James White, whose great grandfather was James Andrew Patton, provided a lineage for the commission at last week's meeting. White, the owner of the Broken Spoke, gave the commission an overview of the school's history. Great grandfather Patton, who also served as postmaster, provided the land for the school and supervised the building of the campus. He deeded the land over for a dollar and eventually served as a school trustee.

The Oak Hill site, on Highway 290, was eventually turned over to a county judge who deeded it to the Austin school district, White said. The site sat next to what was known as the Old Rock Store, which had replaced the early general store. That store was turned into The Fortress, a restaurant run by White and his wife.

When the land was deeded to AISD, a portion of the site was set aside to become Oak Hill Elementary. In recent years, the school has been neglected. The school and extra land have now been turned over to a private developer.

White argued that the integrity of the school and its site ought to be preserved. It is the only surviving public building associated with Oak Hill.

“They've got some beautiful oak trees out there,” said White after the hearing. “What we would like to see done is to make the building a community hall or library. A lot of kids still play baseball on the property. It could mean a lot.”

White's own 86-year-old father Bruce. attended school at the Oak Hill campus. The senior White, who was in the audience at the hearing, spoke about the school's early years. White reminisced that he remembered the school for its two big stoves. When he attended, the school had two teachers and basketball games were still played on dirt floors. The wooden floors of the junior high school in Austin were quite a shock to him.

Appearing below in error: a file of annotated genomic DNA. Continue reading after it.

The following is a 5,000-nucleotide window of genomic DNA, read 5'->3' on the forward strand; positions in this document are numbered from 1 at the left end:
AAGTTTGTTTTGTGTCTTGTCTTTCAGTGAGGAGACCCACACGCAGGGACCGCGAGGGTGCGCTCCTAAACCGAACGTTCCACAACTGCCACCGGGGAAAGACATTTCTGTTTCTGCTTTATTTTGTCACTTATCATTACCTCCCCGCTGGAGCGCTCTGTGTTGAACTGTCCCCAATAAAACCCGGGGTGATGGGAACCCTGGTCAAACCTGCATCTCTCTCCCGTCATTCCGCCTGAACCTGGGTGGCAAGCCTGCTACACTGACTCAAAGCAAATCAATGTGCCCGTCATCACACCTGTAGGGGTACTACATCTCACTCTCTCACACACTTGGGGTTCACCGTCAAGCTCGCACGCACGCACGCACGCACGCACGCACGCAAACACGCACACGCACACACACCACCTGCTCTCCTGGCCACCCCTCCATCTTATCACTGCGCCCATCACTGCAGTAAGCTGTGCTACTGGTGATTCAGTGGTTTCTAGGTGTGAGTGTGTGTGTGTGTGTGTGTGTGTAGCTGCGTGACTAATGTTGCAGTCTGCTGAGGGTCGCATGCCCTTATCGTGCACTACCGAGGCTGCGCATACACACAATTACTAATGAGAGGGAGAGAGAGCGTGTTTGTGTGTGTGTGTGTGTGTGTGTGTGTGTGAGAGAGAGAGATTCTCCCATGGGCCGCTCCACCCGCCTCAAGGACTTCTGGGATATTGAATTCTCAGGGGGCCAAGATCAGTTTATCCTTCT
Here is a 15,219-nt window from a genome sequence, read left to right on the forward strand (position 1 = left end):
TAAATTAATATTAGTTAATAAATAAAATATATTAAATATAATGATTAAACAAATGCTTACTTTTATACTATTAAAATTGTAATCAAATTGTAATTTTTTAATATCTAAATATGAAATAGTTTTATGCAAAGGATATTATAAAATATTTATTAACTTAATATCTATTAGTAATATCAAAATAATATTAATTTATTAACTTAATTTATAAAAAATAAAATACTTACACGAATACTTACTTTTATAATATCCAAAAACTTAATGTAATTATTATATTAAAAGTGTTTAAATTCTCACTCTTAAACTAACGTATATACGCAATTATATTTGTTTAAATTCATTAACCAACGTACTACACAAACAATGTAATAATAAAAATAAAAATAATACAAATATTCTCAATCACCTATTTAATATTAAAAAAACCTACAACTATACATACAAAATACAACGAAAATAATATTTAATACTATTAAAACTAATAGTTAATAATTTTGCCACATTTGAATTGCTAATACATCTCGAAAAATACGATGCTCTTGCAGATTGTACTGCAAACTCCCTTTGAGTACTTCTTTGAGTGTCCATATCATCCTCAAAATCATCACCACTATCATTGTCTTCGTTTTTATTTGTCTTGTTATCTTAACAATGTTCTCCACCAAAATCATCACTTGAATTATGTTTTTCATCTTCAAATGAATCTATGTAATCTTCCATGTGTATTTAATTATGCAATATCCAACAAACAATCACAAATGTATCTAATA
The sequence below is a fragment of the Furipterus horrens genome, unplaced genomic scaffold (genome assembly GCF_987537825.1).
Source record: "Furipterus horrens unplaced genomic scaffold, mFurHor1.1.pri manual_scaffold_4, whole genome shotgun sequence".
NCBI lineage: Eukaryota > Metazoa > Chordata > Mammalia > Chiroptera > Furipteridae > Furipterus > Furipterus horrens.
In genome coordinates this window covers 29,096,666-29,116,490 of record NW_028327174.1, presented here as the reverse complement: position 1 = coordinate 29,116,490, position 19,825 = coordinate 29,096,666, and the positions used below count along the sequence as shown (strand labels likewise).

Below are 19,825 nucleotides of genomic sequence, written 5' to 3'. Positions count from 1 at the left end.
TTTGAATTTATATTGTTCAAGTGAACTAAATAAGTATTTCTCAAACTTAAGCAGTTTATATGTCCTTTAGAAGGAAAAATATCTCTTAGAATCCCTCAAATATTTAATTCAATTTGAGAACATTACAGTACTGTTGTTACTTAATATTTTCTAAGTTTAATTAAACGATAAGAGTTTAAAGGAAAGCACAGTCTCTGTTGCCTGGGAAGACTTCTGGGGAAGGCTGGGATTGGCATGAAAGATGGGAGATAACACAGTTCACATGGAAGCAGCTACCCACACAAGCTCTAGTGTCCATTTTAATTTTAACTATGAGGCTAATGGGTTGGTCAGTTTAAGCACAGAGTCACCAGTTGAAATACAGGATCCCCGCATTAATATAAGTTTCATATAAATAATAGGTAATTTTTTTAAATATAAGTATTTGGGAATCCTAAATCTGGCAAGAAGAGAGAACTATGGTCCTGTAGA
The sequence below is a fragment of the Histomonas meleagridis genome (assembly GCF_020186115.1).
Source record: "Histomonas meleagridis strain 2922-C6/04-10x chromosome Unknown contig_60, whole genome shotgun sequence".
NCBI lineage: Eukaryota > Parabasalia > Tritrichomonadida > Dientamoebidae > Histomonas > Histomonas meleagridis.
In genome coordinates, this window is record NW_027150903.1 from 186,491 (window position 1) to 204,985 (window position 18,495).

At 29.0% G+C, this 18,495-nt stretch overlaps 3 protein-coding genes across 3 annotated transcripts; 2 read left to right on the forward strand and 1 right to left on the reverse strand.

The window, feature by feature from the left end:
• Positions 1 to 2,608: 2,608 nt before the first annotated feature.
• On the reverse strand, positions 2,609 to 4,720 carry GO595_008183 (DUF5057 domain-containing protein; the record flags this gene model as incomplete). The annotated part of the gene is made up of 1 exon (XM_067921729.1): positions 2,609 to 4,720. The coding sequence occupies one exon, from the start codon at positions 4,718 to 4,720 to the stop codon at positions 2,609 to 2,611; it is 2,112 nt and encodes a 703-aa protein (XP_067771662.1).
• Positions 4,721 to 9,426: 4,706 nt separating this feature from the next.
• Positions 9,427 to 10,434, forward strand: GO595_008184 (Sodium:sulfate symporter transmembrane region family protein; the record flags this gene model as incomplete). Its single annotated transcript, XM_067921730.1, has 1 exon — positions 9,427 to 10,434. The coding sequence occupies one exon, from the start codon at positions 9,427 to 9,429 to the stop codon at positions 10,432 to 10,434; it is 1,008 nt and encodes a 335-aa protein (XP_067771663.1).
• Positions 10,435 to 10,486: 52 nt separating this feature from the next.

“I was all but 10 years old when the school was built,” said the senior White. “I hate to see the building torn down. I'd like to see them do something with it. They shouldn't have ever have sold the building. It should have been deeded for something like a library.”

Mary Jane Morgan Ritchie also spoke at the hearing. Her family, led by Norwall Mowinkle, gave the rock for the early school building. That rock also served as the foundation for the State Capitol. Ritchie remembered her early years at Oak Hill School with teacher Gertrude Tillman. She said she had found it hard to believe that the early Convict Hill had been cut down for housing. All the major landmarks invested with Austin history are being cut down, Ritchie said.

“All of us in Mrs. Cunningham's class had to learn to read and to get out of her room to see the history of not only Texas, but also Austin,” Ritchie told the commissioners. “We're just sick about what has happened in Austin,” she said, referring to destruction of historical buildings.

The new zoning will allow owner Jimmy Nassour to put a commercial venture on the land. He intends to establish a restaurant similar to Shady Grove.

Barbara Stocklin, the city’s historic preservation officer, said most of the land on the property was within in the flood plain, thus limiting development. Nassour was concerned that the property—which is now exposed to the elements—would require extensive rehabilitation. He was assured that the historic zoning designation would also provide benefits.

Commissioners agreed that the early history of Austin must be preserved. They also assured Nassour that the historic designation would not put an undue burden on him. Commissioner Laurie Limbacher added that the designation could actually provide a tax break.

“The hope is that he may come to think of historic zoning as a good thing,” Limbacher said.

©2000 In Fact News, Inc. All rights reserved.

Partying anyway . . . The Travis County Democratic Party and all the Democratic clubs will host a Christmas party tonight 5:30-8 p.m. at the AFL-CIO Headquarters, 1106 Lavaca. The Women’s Political Caucus Christmas party is Thursday from 6 to 8 p.m. at the home of Judge Gisela Triana, 401 E. 35th Street. For directions, call 322-9220 . . . Going to Kansas City . . . Vanguard Airlines announced yesterday that it would introduce nonstop service between Kansas City and Austin-Bergstrom International Airport. You can leave Austin at 6:45 a.m. and be in K.C. at 8:30. Vanguard says it is also offering return flights in both the afternoon and evening.

© 2000 In Fact News, Inc. All rights reserved.